MEPS 521:129-141 (2015)  -  DOI: https://doi.org/10.3354/meps11136

Latitudinal variation in larval development of coral reef fishes: implications of a warming ocean

I. M. McLeod1,2,3,4,5,*, M. I. McCormick1,2, P. L. Munday1,2, T. D. Clark5, A. S. Wenger1,2, R. M. Brooker1,2,6, M. Takahashi1, G. P. Jones1,2

1College of Marine and Environmental Sciences, 2ARC Centre of Excellence for Coral Reef Studies,
3Estuary and Coastal Wetland Ecology Laboratory, and 4TropWATER (Centre for Tropical Water and Aquatic Ecosystem Research), James Cook University, Townsville, QLD 4811, Australia
5AIMS@JCU and Australian Institute of Marine Science, Townsville, QLD 4810, Australia
6School of Biology, Georgia Institute of Technology, 310 Ferst Drive, Atlanta, GA 30332, USA
*Corresponding author:

ABSTRACT: Latitudinal gradients in water temperature may be useful for predicting the likely responses of marine species to global warming. The ranges of coral reef fishes extend into the warmest oceanic waters on the planet, but the comparative life-history traits across their full latitudinal range are unknown. Here, we examined differences in early life-history traits of 2 coral reef fishes, the damselfish Pomacentrus moluccensis and the wrasse Halichoeres melanurus, among 8 locations across 21° of latitude, from northern Papua New Guinea (2.3°S) to the southern Great Barrier Reef (23.3°S). Water temperature during larval development ranged between 25.6 and 29.8°C among sites, with the warmest sites closest to the equator. Recently settled juveniles were collected and otolith microstructure was analysed to estimate pelagic larval duration (PLD), daily growth, and size at settlement. Latitudinal comparisons revealed a non-linear relationship between temperature and each of PLD, larval growth and size at settlement. PLD declined with increasing temperature up to approx. 28 to 29°C, above which it stabilised in P. moluccensis and increased in H. melanurus. Larval growth increased with increasing temperature up to approx. 28 to 29°C before stabilising in P. moluccensis and decreasing in H. melanurus. Size at settlement tended to be highest at mid-latitudes, but overall declined with increasing temperature above 28.5°C in both species. These results indicate that the thermal optima for growth and development is reached or surpassed at low latitudes, such that populations at these latitudes may be particularly vulnerable to global warming.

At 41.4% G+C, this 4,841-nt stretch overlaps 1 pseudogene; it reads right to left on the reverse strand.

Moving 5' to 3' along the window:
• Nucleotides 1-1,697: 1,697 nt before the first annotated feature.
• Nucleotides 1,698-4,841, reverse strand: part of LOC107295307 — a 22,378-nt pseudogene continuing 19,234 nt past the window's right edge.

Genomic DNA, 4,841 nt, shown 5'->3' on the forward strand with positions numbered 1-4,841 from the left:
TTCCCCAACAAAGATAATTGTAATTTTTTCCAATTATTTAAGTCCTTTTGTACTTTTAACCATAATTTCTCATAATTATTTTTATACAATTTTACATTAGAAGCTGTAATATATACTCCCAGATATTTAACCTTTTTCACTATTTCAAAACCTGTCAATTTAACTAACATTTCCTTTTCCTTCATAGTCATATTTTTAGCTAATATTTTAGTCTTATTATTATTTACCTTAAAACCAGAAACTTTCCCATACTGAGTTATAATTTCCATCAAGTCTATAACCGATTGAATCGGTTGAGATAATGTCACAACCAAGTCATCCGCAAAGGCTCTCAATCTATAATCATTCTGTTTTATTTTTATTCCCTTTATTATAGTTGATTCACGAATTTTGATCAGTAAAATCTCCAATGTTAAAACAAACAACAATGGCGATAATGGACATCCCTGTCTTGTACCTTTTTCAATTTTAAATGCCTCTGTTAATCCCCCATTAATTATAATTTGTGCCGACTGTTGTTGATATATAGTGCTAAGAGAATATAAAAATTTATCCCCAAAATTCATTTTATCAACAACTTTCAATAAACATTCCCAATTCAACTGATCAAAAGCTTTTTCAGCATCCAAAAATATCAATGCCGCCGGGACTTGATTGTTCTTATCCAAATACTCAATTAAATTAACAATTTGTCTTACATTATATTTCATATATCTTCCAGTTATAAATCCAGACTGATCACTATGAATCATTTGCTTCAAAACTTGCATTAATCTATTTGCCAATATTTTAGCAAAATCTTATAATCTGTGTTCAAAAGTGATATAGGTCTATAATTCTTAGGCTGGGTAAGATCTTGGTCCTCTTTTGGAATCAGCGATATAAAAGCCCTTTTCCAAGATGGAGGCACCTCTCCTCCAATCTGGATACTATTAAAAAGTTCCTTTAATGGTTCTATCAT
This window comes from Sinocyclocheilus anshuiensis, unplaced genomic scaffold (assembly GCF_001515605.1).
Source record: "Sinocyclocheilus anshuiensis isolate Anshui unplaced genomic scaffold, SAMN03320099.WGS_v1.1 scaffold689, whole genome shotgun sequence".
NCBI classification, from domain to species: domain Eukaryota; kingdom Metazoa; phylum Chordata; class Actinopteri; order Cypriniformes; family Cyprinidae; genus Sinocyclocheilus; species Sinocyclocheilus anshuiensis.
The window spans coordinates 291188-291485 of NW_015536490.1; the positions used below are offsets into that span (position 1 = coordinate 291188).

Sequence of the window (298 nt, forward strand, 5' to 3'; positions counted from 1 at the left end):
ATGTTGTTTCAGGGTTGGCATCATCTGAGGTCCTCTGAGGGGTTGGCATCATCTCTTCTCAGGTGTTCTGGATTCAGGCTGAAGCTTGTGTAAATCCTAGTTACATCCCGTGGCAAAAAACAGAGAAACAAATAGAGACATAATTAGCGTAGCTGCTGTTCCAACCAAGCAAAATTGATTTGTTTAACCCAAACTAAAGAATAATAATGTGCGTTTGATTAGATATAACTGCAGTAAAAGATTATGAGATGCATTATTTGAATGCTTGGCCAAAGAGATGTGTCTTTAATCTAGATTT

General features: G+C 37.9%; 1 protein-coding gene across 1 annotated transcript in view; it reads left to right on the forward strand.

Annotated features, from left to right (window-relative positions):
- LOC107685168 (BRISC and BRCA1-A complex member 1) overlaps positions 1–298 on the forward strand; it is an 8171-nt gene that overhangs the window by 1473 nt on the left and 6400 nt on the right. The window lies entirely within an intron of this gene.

KEY WORDS: Climate change · Growth rate · Life history plasticity · Latitudinal comparison · Lemon damselfish · Pelagic larval duration · Tail-spot wrasse · Thermal reaction norm


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Cite this article as: McLeod IM, McCormick MI, Munday PL, Clark TD and others (2015) Latitudinal variation in larval development of coral reef fishes: implications of a warming ocean. Mar Ecol Prog Ser 521:129-141. https://doi.org/10.3354/meps11136

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